A Splinter Cell anime series is in development at Netflix from the writer of John Wick, Derek Kolstad, which adapts the popular video game franchise and books by Tom Clancy.
Variety reports Kolstad will serve as writer and executive producer on the Splinter Cell anime series, which according to the site's sources has received a two-season, 16 episode order at the streaming service.
Kolstad wrote all three John Wick movies and is writing Chapter 4 and the spinoff TV series The Continental, he wrote the Die Heart TV series, The Falcon and the Winter Soldier for Disney Plus and Marvel, and has Just Cause and the new Hitman TV series in the works.
Splinter Cell is a popular video game and book franchise
The first Splinter Cell video game was released back in 2002 and spawned six sequels and a series of novels.
The game follows former U.S. Navy SEAL Sam Fisher after he is recruited by the NSA to work for the mysterious Third Echelon division within the agency, and the game sees Fisher engage in a number of black ops missions, employing stealth and military tactics.
Here is a description for the first game:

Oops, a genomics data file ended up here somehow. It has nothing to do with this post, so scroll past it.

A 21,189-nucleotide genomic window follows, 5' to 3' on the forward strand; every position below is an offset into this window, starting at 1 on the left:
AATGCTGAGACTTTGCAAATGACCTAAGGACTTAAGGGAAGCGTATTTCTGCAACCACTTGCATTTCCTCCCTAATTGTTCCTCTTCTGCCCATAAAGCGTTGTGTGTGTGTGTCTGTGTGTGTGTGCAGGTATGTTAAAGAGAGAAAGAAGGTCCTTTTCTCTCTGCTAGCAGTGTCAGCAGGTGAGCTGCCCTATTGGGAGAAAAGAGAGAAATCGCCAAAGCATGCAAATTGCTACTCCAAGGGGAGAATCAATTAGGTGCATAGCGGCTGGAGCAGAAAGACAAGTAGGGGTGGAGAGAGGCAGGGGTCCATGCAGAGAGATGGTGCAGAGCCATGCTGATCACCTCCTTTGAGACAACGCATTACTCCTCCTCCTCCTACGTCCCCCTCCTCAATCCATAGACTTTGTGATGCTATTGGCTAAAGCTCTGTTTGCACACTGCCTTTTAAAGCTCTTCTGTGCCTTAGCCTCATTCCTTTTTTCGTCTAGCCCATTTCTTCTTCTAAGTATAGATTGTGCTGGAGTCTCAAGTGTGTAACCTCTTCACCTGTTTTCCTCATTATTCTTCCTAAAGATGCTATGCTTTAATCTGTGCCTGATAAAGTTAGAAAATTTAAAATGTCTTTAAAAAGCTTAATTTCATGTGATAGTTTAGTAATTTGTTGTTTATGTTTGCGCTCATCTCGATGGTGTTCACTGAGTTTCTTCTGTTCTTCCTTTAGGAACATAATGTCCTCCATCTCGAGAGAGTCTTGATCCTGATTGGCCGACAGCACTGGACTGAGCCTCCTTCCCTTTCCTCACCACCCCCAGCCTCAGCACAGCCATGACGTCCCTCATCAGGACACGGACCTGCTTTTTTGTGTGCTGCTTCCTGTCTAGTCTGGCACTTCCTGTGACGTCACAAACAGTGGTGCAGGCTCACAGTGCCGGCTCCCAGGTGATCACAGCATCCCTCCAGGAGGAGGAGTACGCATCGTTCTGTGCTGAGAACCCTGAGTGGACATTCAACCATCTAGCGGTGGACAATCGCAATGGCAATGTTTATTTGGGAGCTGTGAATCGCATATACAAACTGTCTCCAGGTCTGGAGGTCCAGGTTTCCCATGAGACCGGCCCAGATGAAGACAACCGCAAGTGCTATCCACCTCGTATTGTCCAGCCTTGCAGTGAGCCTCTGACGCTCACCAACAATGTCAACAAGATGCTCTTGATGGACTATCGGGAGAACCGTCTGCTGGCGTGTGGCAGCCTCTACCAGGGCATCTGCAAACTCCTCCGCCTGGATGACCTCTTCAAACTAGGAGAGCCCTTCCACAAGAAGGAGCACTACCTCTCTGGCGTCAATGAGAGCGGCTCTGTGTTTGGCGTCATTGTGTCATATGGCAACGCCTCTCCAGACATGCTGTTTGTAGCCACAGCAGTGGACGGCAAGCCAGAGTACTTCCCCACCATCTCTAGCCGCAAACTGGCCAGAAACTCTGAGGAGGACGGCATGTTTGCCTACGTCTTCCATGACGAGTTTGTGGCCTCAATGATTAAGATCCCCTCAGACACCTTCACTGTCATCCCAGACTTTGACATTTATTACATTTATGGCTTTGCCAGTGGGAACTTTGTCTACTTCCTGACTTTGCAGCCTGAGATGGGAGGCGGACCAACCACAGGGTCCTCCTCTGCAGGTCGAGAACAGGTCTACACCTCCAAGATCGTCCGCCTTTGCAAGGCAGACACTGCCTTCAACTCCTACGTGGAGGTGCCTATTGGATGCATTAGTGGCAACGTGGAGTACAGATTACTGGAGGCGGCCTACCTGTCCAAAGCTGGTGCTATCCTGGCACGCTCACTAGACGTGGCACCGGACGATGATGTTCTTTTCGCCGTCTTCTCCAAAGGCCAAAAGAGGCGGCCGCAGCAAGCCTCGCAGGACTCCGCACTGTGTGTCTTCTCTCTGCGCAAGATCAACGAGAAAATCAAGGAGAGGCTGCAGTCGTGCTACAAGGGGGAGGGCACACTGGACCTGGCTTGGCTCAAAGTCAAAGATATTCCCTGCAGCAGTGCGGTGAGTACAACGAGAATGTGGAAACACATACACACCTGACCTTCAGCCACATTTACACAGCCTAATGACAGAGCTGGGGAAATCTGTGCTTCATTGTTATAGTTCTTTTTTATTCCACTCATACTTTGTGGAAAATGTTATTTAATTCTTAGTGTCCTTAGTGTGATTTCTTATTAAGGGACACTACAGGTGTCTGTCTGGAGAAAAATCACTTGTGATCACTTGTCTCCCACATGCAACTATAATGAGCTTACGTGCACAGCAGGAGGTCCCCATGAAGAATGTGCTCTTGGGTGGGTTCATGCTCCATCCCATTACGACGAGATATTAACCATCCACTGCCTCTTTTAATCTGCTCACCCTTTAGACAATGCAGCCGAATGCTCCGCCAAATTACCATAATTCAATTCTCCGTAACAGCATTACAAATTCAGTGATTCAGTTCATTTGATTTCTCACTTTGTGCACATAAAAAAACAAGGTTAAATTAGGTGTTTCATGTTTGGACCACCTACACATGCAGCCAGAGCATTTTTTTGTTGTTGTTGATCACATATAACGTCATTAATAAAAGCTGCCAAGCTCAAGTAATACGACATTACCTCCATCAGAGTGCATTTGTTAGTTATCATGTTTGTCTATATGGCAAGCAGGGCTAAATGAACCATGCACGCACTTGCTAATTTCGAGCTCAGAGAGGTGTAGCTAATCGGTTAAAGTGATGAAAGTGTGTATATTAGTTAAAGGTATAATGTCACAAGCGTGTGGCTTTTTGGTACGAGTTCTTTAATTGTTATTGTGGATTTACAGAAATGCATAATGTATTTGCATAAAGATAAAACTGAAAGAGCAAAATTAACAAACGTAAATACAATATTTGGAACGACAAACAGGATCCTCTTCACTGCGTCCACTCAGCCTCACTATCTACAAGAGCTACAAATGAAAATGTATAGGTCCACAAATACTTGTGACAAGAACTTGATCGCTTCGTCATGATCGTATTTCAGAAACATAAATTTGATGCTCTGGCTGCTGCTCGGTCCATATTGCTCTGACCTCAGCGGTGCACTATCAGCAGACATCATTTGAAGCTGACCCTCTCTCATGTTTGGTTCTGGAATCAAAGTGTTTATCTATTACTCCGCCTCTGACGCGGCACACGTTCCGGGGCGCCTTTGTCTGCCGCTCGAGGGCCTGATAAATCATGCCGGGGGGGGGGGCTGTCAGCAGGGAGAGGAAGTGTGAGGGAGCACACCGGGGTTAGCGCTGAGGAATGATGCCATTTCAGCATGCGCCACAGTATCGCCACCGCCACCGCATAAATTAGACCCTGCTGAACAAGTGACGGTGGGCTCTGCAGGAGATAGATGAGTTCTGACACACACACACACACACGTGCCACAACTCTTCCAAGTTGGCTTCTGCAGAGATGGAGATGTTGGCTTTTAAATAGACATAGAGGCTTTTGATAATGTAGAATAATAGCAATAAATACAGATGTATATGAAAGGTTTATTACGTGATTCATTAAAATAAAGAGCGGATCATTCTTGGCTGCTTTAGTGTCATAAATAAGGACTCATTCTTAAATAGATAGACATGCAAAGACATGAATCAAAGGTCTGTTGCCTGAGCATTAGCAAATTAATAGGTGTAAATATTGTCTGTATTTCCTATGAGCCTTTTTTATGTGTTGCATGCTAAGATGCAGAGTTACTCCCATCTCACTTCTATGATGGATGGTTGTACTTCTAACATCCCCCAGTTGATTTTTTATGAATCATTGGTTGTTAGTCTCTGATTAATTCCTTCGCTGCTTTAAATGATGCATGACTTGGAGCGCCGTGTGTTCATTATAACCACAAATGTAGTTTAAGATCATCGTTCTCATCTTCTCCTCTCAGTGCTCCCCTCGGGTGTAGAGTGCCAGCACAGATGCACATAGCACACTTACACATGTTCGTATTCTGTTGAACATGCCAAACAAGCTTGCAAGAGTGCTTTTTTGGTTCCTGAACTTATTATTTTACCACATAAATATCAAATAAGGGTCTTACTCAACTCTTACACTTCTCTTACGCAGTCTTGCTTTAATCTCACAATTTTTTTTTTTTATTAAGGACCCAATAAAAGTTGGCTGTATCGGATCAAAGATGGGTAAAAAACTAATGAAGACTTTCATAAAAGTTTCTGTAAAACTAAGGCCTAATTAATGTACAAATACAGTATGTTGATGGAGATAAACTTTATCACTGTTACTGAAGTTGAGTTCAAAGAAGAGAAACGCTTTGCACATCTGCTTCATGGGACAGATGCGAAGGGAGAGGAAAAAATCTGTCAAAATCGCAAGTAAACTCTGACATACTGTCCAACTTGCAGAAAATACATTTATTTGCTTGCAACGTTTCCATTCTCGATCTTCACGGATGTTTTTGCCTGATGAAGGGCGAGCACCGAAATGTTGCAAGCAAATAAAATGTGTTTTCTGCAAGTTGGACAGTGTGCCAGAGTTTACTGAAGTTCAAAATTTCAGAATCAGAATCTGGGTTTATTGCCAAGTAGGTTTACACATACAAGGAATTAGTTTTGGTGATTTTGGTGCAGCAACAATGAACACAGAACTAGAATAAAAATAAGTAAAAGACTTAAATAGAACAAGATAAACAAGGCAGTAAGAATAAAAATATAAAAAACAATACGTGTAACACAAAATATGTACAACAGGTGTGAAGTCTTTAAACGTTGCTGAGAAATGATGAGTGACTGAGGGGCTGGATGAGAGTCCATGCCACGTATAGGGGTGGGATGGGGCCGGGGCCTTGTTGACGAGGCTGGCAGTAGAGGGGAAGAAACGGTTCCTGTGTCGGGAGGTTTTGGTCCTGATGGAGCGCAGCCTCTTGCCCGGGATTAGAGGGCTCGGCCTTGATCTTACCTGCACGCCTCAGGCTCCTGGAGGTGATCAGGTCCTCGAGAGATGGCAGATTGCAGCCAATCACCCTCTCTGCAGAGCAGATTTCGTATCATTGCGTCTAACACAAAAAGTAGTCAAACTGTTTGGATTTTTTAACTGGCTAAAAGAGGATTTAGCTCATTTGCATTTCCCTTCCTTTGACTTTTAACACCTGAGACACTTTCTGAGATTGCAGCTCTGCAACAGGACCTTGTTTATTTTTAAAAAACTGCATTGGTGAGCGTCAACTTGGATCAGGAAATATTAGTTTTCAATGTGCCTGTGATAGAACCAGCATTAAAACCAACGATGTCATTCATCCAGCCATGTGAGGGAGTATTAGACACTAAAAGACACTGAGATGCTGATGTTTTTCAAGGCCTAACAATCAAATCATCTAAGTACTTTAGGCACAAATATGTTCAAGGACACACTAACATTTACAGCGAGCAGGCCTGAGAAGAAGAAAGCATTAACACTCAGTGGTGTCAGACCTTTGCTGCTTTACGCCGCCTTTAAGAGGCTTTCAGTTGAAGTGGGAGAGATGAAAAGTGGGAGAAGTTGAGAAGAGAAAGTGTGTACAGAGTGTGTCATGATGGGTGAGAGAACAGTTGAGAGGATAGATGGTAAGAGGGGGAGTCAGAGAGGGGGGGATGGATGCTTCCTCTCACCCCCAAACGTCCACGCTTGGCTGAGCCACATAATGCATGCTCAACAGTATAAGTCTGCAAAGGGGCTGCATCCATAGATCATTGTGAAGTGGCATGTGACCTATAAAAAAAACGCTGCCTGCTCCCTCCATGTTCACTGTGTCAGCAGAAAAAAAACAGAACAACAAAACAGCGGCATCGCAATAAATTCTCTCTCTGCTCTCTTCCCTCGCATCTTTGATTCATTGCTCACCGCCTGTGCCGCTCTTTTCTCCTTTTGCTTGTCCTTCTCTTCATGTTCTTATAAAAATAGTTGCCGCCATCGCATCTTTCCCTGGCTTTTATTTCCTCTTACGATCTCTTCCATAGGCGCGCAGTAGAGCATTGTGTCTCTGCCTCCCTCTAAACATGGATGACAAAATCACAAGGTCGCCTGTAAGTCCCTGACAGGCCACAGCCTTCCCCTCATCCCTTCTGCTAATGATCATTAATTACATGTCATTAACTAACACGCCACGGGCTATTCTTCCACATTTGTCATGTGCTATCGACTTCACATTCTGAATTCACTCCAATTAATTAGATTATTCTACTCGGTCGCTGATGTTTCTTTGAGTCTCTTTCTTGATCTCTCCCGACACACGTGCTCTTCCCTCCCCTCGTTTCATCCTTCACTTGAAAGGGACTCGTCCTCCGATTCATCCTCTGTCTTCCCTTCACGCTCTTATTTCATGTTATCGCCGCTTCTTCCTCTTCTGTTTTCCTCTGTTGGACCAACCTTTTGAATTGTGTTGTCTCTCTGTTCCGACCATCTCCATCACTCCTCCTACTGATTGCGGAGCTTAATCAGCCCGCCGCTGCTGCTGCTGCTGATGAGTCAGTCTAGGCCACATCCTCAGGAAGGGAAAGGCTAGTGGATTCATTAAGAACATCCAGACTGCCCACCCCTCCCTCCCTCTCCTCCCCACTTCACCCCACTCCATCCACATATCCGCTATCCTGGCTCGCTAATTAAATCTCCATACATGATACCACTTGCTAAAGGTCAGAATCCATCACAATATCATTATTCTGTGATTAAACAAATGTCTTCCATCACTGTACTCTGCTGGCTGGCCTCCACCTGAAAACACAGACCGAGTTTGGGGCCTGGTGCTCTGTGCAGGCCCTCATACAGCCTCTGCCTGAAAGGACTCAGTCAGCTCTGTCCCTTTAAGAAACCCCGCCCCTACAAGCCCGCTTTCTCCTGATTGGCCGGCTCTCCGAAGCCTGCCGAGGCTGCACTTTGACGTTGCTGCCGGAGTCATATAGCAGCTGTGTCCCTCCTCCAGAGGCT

James Bond... Solid Snake... Ethan Hunt... Based on their recent games, all these so-called superspies could stand to take a few lessons from newcomer Sam Fisher. His name isn't important; the important thing is that his game, Splinter Cell, comes from Tom Clancy's game studio and offers up the kind of sophistication and control you'd expect from the studio that brought gamers Rainbow Six. It's all about the details. When Sam enters a dark area, he's got two options, thermal and night vision. Thermal lets him see the body heat of an enemy soldier, even through walls and doors. Shoot through cover with a high-powered weapon, and you can watch as the heat fades from the body. Not dark yet? Shoot out the lights. Need a distraction? Pick up and toss a tin can. Come up to a door too thick to pass thermal readings? Sneak up to it, slip a fiber-optic lead under the door frame, and peek at what's beyond. When you're ready, open the door--just a little bit at a time. While Splinter Cell lacks a famous hero in the lead role, it does sport the famous technical military thriller author Tom Clancy in the title. And you can see the evidence of his expertise in every facet of the game. Who needs the baggage of Metal Gear Solid 2 when Tom Clancy's Splinter Cell brings you better weapons, better controls, better graphics, better spy toys, and a coherent story?